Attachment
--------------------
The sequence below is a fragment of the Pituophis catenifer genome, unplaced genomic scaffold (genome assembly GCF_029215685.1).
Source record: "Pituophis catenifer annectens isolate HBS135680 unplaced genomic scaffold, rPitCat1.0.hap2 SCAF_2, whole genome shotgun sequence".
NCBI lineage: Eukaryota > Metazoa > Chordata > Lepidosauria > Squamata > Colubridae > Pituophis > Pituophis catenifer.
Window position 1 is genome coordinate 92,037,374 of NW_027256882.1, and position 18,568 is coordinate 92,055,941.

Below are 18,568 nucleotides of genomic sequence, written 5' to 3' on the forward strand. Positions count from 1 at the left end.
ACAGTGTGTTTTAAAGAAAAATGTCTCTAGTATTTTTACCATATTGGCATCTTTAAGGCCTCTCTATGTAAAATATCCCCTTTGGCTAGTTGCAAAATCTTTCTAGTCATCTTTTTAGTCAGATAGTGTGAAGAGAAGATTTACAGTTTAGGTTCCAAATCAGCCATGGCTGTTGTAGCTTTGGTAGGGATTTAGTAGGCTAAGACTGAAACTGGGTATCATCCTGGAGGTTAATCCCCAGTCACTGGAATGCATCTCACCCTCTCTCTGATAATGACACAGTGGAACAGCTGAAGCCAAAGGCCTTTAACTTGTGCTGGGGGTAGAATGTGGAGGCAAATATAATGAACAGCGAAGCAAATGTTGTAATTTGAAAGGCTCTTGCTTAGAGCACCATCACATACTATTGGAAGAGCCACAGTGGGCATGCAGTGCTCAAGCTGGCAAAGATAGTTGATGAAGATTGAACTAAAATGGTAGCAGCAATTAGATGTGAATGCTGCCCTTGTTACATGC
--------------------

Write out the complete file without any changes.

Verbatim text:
The sequence below is a fragment of the Pituophis catenifer genome, unplaced genomic scaffold (genome assembly GCF_029215685.1).
Source record: "Pituophis catenifer annectens isolate HBS135680 unplaced genomic scaffold, rPitCat1.0.hap2 SCAF_2, whole genome shotgun sequence".
NCBI lineage: Eukaryota > Metazoa > Chordata > Lepidosauria > Squamata > Colubridae > Pituophis > Pituophis catenifer.
Window position 1 is genome coordinate 92,037,374 of NW_027256882.1, and position 18,568 is coordinate 92,055,941.

Below are 18,568 nucleotides of genomic sequence, written 5' to 3' on the forward strand. Positions count from 1 at the left end.
ACAGTGTGTTTTAAAGAAAAATGTCTCTAGTATTTTTACCATATTGGCATCTTTAAGGCCTCTCTATGTAAAATATCCCCTTTGGCTAGTTGCAAAATCTTTCTAGTCATCTTTTTAGTCAGATAGTGTGAAGAGAAGATTTACAGTTTAGGTTCCAAATCAGCCATGGCTGTTGTAGCTTTGGTAGGGATTTAGTAGGCTAAGACTGAAACTGGGTATCATCCTGGAGGTTAATCCCCAGTCACTGGAATGCATCTCACCCTCTCTCTGATAATGACACAGTGGAACAGCTGAAGCCAAAGGCCTTTAACTTGTGCTGGGGGTAGAATGTGGAGGCAAATATAATGAACAGCGAAGCAAATGTTGTAATTTGAAAGGCTCTTGCTTAGAGCACCATCACATACTATTGGAAGAGCCACAGTGGGCATGCAGTGCTCAAGCTGGCAAAGATAGTTGATGAAGATTGAACTAAAATGGTAGCAGCAATTAGATGTGAATGCTGCCCTTGTTACATGC